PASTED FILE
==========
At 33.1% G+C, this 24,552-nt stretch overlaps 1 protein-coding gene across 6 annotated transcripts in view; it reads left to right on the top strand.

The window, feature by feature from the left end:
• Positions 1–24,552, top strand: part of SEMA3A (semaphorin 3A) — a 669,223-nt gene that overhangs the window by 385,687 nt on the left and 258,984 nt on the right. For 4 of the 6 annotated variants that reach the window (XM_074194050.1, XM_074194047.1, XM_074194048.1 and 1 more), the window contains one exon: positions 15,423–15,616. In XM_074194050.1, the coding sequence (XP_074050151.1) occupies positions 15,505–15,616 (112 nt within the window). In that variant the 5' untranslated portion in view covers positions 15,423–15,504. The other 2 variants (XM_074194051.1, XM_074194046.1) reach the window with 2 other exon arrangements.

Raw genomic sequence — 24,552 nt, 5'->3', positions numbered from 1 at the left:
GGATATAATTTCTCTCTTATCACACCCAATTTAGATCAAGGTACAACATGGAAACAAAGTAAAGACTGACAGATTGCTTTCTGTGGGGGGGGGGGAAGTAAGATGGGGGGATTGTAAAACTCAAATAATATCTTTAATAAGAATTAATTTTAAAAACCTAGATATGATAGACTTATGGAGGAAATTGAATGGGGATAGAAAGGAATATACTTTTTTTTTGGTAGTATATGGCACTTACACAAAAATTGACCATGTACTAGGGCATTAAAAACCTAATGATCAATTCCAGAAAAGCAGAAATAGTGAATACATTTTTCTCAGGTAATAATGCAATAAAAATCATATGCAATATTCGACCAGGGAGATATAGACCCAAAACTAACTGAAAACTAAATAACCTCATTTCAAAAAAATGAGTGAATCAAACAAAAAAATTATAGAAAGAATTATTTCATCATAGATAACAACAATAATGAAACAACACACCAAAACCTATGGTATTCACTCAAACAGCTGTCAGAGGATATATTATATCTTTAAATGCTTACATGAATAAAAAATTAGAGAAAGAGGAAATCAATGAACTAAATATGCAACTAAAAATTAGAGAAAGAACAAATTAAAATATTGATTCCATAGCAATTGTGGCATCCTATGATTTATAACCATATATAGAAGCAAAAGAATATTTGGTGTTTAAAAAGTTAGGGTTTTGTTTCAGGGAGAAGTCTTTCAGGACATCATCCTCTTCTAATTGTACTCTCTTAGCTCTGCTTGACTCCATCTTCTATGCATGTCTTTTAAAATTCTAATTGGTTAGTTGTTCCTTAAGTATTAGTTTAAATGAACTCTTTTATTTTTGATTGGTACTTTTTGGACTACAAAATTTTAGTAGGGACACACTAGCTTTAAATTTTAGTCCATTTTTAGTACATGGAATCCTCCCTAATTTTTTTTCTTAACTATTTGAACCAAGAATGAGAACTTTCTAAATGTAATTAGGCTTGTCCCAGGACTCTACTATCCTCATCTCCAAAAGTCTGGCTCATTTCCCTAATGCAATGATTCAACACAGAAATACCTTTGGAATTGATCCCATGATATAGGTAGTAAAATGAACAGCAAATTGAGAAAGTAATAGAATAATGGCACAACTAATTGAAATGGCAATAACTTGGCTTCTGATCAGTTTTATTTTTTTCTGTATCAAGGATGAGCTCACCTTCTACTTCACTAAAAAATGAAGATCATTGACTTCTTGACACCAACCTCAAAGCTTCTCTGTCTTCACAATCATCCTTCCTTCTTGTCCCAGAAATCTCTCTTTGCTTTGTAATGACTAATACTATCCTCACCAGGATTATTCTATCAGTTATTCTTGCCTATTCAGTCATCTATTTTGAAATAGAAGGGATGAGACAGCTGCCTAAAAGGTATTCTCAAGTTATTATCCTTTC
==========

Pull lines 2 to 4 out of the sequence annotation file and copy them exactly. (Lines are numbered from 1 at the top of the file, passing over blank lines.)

The window, feature by feature from the left end:
• Positions 1–24,552, top strand: part of SEMA3A (semaphorin 3A) — a 669,223-nt gene that overhangs the window by 385,687 nt on the left and 258,984 nt on the right. For 4 of the 6 annotated variants that reach the window (XM_074194050.1, XM_074194047.1, XM_074194048.1 and 1 more), the window contains one exon: positions 15,423–15,616. In XM_074194050.1, the coding sequence (XP_074050151.1) occupies positions 15,505–15,616 (112 nt within the window). In that variant the 5' untranslated portion in view covers positions 15,423–15,504. The other 2 variants (XM_074194051.1, XM_074194046.1) reach the window with 2 other exon arrangements.

Raw genomic sequence — 24,552 nt, 5'->3', positions numbered from 1 at the left: